I'm not even talking about the negative stuff. We all know about divisive political stuff, the rumors, the supposed news sites that are promoting extremely biased or blatantly false information. Even if we stay completely away from all this (hard to do), there's too much GOOD stuff online. Too much of a good thing is not good anymore. It's mental indigestion.

But wait! Duolingo just emailed to remind me I'm on an 11 day learning streak - "You're killing it! Keep your streak going!" And Nanowrimo (National novel writing month) starts next week! I haven't posted any new blog articles on my other sites for awhile! I haven't connected with my caregiver's support group in weeks! I haven't even watched the latest episode of Brooklyn 99! 

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And we haven't made it over to Riverside cemetery to walk around and see the graves of historic people who are buried there. We haven't gone up to Golden and visited the little shops up there or driven anywhere to see the aspen leaves turning gold. I haven't finished building my patio outside and our free library needs a coat of paint. It's not just the computer holding us back, but the ease in which it pulls us in doesn't help.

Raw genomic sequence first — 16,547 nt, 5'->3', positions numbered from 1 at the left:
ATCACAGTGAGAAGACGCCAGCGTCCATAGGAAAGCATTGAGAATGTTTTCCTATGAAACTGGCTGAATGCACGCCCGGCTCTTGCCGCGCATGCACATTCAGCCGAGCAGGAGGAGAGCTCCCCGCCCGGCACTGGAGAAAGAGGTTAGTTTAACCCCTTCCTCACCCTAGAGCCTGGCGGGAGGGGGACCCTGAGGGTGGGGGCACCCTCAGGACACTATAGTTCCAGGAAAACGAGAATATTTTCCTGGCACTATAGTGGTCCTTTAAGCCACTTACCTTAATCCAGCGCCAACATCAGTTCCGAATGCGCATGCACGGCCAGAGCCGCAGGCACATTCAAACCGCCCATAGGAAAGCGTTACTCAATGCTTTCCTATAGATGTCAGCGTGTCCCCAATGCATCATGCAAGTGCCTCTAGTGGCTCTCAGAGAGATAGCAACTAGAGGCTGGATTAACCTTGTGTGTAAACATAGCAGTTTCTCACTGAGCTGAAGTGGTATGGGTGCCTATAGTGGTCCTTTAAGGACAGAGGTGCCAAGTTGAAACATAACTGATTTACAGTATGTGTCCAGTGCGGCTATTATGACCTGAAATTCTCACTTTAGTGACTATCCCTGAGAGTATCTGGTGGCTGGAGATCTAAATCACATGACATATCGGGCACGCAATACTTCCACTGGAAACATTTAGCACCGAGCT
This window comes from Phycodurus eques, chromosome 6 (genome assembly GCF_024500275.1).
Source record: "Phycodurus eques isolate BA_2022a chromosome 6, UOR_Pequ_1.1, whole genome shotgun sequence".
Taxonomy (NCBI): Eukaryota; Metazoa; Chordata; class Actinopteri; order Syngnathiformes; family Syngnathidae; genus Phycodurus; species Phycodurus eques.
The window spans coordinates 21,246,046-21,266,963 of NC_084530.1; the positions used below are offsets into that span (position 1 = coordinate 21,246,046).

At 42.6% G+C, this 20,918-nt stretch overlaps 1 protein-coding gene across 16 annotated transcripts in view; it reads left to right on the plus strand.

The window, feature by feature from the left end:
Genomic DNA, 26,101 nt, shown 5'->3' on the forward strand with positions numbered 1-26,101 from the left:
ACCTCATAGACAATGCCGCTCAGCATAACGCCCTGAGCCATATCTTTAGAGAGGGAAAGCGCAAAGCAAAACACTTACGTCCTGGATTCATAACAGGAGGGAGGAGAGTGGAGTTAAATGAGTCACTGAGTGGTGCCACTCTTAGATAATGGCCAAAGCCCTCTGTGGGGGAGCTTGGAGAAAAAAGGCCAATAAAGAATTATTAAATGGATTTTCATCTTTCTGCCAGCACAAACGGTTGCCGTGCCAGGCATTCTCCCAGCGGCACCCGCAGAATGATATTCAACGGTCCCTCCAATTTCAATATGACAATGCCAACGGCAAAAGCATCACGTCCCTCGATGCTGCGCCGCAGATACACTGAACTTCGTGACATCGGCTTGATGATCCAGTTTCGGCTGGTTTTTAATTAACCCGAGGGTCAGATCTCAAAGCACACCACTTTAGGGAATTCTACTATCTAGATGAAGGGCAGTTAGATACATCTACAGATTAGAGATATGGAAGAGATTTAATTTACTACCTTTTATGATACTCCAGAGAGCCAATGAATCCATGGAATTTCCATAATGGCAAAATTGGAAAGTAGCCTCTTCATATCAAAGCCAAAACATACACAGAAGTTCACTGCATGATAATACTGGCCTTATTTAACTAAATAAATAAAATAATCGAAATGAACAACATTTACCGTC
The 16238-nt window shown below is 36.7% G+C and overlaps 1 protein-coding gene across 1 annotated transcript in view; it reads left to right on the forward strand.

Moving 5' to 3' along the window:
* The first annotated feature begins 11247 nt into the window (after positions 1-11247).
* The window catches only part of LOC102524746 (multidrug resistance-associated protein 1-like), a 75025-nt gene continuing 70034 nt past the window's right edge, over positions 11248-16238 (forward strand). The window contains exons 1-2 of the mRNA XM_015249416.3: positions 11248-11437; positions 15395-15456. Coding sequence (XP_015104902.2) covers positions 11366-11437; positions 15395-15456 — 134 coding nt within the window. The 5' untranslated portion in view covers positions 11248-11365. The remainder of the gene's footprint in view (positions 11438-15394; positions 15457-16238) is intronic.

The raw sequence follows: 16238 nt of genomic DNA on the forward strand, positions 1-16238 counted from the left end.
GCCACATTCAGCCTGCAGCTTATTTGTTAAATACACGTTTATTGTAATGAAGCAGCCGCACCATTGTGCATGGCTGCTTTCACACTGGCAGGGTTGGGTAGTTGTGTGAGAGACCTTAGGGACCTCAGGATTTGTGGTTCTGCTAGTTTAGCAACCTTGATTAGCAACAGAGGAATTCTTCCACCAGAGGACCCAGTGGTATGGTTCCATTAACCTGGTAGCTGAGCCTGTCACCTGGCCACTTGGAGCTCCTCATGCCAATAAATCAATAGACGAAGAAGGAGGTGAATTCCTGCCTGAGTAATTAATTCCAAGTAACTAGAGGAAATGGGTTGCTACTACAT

Heck, I need at least two days a week totally offline. Will start with Sundays.

I will purposely break my "streak" of learning. Who needs that pressure? (I know, it's supposed to be encouraging.) The blogs will wait, as will Brooklyn 99... and The Orville... and Ghosted.

As for Nanowrimo, I will work on my writing every day (working on a ghost story), but I will use my handy dandy NEO writer, a portable word processor that is very low tech. It is so low tech, it is powered by AA batteries and those batteries last around 700 working hours. It's the perfect word processor for writers because it's hard to edit. I can pound out a first draft without having to overthink every word. It's a typewriter not a computer and I can take it outside with me.

Having a day offline will be a gift to myself. Being outside is pretty healthy, too.